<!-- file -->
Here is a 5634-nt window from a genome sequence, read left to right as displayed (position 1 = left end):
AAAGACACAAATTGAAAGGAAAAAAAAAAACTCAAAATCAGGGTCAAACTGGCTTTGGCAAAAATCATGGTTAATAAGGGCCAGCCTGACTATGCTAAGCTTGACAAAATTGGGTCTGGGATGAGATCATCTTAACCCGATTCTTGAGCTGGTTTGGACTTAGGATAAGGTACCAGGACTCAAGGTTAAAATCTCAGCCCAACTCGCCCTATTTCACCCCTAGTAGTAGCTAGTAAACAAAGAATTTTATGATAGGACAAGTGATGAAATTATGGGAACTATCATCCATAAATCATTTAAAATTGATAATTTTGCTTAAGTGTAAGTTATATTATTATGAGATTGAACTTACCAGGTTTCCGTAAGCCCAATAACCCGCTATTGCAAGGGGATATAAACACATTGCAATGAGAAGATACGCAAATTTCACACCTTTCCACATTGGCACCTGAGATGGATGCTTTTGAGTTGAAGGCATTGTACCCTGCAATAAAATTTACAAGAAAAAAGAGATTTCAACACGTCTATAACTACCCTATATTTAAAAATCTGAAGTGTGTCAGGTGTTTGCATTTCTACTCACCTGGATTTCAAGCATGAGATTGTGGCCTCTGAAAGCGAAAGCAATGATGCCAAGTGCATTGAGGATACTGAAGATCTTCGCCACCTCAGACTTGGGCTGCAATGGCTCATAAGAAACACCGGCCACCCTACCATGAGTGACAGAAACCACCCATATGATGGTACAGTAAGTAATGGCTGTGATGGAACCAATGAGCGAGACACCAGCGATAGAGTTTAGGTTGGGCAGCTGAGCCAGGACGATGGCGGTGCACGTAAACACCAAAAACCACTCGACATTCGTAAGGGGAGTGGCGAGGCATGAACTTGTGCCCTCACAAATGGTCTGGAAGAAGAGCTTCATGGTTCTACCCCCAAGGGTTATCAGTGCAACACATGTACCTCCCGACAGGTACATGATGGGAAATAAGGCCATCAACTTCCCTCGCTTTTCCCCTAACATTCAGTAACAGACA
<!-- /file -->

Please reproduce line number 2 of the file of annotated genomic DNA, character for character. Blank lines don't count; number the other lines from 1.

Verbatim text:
AAAGACACAAATTGAAAGGAAAAAAAAAAACTCAAAATCAGGGTCAAACTGGCTTTGGCAAAAATCATGGTTAATAAGGGCCAGCCTGACTATGCTAAGCTTGACAAAATTGGGTCTGGGATGAGATCATCTTAACCCGATTCTTGAGCTGGTTTGGACTTAGGATAAGGTACCAGGACTCAAGGTTAAAATCTCAGCCCAACTCGCCCTATTTCACCCCTAGTAGTAGCTAGTAAACAAAGAATTTTATGATAGGACAAGTGATGAAATTATGGGAACTATCATCCATAAATCATTTAAAATTGATAATTTTGCTTAAGTGTAAGTTATATTATTATGAGATTGAACTTACCAGGTTTCCGTAAGCCCAATAACCCGCTATTGCAAGGGGATATAAACACATTGCAATGAGAAGATACGCAAATTTCACACCTTTCCACATTGGCACCTGAGATGGATGCTTTTGAGTTGAAGGCATTGTACCCTGCAATAAAATTTACAAGAAAAAAGAGATTTCAACACGTCTATAACTACCCTATATTTAAAAATCTGAAGTGTGTCAGGTGTTTGCATTTCTACTCACCTGGATTTCAAGCATGAGATTGTGGCCTCTGAAAGCGAAAGCAATGATGCCAAGTGCATTGAGGATACTGAAGATCTTCGCCACCTCAGACTTGGGCTGCAATGGCTCATAAGAAACACCGGCCACCCTACCATGAGTGACAGAAACCACCCATATGATGGTACAGTAAGTAATGGCTGTGATGGAACCAATGAGCGAGACACCAGCGATAGAGTTTAGGTTGGGCAGCTGAGCCAGGACGATGGCGGTGCACGTAAACACCAAAAACCACTCGACATTCGTAAGGGGAGTGGCGAGGCATGAACTTGTGCCCTCACAAATGGTCTGGAAGAAGAGCTTCATGGTTCTACCCCCAAGGGTTATCAGTGCAACACATGTACCTCCCGACAGGTACATGATGGGAAATAAGGCCATCAACTTCCCTCGCTTTTCCCCTAACATTCAGTAACAGACA